|Date:||Mon, February 22, 2016|
|Place:||Research II Lecture Hall|
Abstract: In the early 1960's Eugene Wigner published a work entitled The unreasonable effectiveness of mathematics in the natural sciences. Our talk will begin with a brief summary of Wigner's remarks. This will be followed by arguments, based on examples, which are aimed at showing just the opposite is true: there is an underlying natural force that guides central themes in mathematics toward goals of understanding basic phenomena in nature as well a wide range of everyday applications. We as mathematicians know this, but perhaps we need to be reminded by reminiscing on some of the beautiful long lines in our history. In the talk we will attempt to do this using several examples, the central one being "From planetary motion to IT-security." Perhaps this will encourage public discussions of serious mathematical themes which result in the un being crossed out of the unreasonable.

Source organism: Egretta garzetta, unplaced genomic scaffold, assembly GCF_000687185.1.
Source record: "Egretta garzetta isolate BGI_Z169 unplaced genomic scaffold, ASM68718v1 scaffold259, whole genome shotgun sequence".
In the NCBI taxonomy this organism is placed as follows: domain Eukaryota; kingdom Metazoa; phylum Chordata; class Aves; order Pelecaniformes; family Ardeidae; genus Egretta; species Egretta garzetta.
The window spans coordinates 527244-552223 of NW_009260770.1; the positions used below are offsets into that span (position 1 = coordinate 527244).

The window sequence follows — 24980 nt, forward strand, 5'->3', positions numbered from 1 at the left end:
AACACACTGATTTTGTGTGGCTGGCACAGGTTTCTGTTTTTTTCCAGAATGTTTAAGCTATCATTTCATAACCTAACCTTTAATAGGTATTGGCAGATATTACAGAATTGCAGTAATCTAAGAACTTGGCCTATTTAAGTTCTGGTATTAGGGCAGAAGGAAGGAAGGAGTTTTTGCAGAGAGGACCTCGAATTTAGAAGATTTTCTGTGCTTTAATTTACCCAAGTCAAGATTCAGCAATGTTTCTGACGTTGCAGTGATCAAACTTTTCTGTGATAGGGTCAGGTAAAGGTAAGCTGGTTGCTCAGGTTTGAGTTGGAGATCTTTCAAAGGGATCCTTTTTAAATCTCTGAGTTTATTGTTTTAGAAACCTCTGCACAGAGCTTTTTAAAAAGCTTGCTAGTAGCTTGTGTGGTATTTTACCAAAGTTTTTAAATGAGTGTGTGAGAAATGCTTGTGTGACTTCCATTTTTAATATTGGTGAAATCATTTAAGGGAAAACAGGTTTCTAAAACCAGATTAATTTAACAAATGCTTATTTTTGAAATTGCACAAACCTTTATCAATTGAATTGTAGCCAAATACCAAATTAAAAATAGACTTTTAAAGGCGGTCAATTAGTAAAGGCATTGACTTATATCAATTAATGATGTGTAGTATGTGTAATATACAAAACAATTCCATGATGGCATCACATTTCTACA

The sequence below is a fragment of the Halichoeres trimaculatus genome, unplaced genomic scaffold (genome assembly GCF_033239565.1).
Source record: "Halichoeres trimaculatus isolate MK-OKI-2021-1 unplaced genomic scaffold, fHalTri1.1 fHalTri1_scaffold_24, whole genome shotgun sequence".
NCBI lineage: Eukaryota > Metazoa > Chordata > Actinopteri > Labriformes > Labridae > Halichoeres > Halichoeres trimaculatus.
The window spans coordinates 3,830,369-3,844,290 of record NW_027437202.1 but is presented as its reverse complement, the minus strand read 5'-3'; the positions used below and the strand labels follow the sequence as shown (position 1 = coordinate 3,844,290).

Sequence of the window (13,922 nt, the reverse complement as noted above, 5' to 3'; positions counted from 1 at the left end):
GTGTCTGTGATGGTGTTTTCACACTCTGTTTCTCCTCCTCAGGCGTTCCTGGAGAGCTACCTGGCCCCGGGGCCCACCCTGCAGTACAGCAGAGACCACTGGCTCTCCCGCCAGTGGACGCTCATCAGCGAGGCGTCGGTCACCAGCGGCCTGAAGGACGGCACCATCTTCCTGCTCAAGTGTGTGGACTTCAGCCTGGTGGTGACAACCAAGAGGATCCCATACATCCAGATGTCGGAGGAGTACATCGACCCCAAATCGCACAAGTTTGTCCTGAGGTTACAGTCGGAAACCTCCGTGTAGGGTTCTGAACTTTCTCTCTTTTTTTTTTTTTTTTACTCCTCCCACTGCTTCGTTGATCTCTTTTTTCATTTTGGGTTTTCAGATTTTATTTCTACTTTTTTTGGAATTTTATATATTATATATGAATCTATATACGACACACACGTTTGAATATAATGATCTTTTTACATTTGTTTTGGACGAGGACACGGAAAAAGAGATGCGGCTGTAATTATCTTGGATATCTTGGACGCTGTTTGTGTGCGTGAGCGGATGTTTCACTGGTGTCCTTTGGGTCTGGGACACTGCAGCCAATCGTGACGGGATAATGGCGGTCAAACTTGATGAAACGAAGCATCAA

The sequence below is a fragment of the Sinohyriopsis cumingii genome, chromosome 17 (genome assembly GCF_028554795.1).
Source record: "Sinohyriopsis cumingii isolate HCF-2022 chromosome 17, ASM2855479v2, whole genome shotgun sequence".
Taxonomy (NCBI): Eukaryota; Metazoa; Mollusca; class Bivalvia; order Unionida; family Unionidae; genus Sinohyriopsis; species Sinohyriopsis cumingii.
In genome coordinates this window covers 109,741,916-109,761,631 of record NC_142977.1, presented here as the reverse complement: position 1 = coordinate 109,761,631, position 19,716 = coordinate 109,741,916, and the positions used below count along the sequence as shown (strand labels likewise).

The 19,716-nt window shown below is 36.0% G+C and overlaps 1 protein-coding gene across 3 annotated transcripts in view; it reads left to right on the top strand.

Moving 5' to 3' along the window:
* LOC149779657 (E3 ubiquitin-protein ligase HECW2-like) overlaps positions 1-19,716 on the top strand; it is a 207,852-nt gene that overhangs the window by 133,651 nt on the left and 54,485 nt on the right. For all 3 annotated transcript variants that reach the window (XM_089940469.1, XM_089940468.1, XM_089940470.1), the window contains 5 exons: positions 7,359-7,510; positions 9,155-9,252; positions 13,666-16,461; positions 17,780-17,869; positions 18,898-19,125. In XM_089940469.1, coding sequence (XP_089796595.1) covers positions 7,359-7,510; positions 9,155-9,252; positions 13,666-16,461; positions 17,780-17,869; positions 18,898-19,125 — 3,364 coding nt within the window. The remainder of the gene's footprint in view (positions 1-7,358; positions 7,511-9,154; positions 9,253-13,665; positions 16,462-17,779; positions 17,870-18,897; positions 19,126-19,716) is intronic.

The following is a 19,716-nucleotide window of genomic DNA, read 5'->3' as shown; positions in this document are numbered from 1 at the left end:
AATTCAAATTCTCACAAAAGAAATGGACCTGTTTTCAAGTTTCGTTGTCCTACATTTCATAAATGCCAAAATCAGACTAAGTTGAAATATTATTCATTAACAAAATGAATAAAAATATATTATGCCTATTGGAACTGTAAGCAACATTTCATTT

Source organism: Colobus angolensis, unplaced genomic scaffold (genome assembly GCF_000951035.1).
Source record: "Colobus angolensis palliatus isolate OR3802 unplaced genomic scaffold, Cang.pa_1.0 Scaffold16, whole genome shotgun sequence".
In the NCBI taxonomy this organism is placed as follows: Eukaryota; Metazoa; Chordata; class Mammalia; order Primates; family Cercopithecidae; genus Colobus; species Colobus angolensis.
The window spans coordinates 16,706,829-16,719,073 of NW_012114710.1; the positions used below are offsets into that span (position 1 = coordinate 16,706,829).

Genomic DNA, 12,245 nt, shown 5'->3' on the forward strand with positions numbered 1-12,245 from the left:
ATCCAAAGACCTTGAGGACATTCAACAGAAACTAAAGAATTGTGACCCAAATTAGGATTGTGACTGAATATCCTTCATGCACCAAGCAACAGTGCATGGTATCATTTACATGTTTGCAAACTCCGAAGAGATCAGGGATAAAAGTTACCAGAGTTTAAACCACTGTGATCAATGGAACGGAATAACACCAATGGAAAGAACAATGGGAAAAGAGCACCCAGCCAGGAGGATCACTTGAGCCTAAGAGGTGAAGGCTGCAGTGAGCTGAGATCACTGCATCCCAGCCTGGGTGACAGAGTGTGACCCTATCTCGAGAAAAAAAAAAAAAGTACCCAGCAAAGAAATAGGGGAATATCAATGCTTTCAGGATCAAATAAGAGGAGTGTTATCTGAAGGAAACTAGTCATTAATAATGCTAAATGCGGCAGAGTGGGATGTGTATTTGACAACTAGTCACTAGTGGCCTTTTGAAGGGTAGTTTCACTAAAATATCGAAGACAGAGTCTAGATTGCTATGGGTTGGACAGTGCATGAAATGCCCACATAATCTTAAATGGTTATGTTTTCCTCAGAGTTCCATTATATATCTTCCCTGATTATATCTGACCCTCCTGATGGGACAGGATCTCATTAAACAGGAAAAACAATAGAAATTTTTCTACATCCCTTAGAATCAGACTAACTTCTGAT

The colloquium is preceded by tea from 16:45 in the Resnikoff Mathematics Common Room, Research I, 127.